Indoor air quality in buildings is strongly affected by chemical, physical, and biological agents. Long exposure to inadequate indoor air quality can be very dangerous for the building occupants and can lead to chronic diseases associated with the sick building syndrome (SBS). In this paper, the large presence of biological pollutants in the indoor rooms of an old building and its strict relationship with the outdoor/indoor air conditions were investigated studying Coronini Cronberg Palace Foundation, a historic house museum of the sixteenth century in Gorizia (Italy), where biological contamination affecting the artworks can soon become potentially harmful also for operators and visitors. Detailed aerobiological and microbiological analyses on organic natural materials, combined with a microclimate monitoring, were conducted to evaluate the influence of temperature and relative humidity levels within the Palace in the conspicuous growth and diffusion of microorganisms. Fungal and bacterial colonies damaging materials, mainly affected by the sudden fluctuations of hygrothermal values, were found to widely exceed Italian and international recommended levels for good air quality for both artworks and human beings. Understand their impact on human health would be strictly necessary to reduce biological risks for museum staff and cultural heritage users, but consequently to improve indoor air quality.

The role of bio-pollutants in the indoor air quality of old museum buildings: artworks biodeterioration as preview of human diseases

Baldan M.;Manente S.
;
Izzo F. C.
2021-01-01

Abstract

Indoor air quality in buildings is strongly affected by chemical, physical, and biological agents. Long exposure to inadequate indoor air quality can be very dangerous for the building occupants and can lead to chronic diseases associated with the sick building syndrome (SBS). In this paper, the large presence of biological pollutants in the indoor rooms of an old building and its strict relationship with the outdoor/indoor air conditions were investigated studying Coronini Cronberg Palace Foundation, a historic house museum of the sixteenth century in Gorizia (Italy), where biological contamination affecting the artworks can soon become potentially harmful also for operators and visitors. Detailed aerobiological and microbiological analyses on organic natural materials, combined with a microclimate monitoring, were conducted to evaluate the influence of temperature and relative humidity levels within the Palace in the conspicuous growth and diffusion of microorganisms. Fungal and bacterial colonies damaging materials, mainly affected by the sudden fluctuations of hygrothermal values, were found to widely exceed Italian and international recommended levels for good air quality for both artworks and human beings. Understand their impact on human health would be strictly necessary to reduce biological risks for museum staff and cultural heritage users, but consequently to improve indoor air quality.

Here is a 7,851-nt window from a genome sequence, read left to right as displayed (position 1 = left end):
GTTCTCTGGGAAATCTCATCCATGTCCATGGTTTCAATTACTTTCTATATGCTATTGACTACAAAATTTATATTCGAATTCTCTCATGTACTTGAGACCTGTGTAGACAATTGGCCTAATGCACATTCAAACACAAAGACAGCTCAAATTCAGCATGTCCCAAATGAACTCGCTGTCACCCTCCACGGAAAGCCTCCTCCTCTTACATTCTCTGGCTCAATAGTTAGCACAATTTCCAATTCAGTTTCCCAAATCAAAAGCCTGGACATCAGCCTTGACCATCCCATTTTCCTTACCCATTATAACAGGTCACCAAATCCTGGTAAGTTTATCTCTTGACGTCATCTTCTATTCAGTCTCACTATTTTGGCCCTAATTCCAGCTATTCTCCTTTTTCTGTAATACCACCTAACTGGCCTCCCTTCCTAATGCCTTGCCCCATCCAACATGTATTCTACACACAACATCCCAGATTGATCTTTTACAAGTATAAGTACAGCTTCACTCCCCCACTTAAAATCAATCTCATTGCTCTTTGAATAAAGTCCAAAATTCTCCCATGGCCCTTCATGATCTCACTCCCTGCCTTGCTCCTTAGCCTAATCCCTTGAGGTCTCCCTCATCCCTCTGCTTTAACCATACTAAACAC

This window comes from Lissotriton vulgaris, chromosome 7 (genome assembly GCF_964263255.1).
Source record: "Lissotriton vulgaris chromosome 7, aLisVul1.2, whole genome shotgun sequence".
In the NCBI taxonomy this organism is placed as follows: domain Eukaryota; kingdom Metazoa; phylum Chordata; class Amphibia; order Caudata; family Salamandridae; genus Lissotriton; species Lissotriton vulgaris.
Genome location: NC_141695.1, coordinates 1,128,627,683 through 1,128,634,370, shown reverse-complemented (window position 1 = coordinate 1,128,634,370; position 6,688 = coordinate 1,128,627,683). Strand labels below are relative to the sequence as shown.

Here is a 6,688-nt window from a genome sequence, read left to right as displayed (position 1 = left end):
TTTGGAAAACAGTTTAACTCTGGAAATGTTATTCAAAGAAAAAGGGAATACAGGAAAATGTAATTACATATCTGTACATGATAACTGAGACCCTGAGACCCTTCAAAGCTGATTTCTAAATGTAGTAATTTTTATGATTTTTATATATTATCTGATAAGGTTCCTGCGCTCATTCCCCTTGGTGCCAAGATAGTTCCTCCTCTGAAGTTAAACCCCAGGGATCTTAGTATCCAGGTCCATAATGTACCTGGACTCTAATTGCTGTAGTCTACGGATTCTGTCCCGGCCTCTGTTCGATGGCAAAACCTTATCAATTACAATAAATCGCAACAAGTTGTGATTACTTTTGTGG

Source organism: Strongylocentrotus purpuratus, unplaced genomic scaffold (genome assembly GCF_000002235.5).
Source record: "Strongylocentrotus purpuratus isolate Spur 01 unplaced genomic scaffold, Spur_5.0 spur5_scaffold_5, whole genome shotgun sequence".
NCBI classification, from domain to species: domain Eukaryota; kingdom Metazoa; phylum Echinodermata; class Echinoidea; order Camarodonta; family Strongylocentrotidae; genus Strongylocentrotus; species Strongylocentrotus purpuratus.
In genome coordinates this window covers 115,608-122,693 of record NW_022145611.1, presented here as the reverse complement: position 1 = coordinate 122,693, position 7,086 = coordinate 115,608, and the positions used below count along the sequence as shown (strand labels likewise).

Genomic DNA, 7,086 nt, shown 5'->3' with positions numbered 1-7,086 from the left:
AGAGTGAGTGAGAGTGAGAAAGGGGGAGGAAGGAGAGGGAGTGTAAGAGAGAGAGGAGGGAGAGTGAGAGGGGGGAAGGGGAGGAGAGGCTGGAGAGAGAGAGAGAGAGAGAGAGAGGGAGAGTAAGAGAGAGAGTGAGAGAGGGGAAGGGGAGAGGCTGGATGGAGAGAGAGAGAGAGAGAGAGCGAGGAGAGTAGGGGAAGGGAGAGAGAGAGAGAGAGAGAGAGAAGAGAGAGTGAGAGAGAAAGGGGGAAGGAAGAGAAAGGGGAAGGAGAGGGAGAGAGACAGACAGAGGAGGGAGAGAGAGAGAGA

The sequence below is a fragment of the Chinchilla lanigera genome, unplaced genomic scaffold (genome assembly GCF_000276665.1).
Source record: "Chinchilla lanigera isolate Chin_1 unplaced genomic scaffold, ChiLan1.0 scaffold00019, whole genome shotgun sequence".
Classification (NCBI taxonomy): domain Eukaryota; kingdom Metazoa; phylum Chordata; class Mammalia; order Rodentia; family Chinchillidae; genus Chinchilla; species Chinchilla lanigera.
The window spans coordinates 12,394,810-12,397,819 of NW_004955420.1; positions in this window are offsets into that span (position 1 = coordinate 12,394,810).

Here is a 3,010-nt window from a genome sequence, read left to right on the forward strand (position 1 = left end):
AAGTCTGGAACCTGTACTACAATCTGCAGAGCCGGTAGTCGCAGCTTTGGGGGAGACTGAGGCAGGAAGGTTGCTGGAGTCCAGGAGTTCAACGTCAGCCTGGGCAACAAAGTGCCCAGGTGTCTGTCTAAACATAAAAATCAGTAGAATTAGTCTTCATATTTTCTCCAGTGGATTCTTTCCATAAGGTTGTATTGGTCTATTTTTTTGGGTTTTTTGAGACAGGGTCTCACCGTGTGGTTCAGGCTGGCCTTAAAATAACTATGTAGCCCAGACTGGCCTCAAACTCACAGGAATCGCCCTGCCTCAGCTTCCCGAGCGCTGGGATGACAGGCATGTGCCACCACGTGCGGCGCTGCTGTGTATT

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Utilizza questo identificativo per citare o creare un link a questo documento: https://hdl.handle.net/10278/3756586
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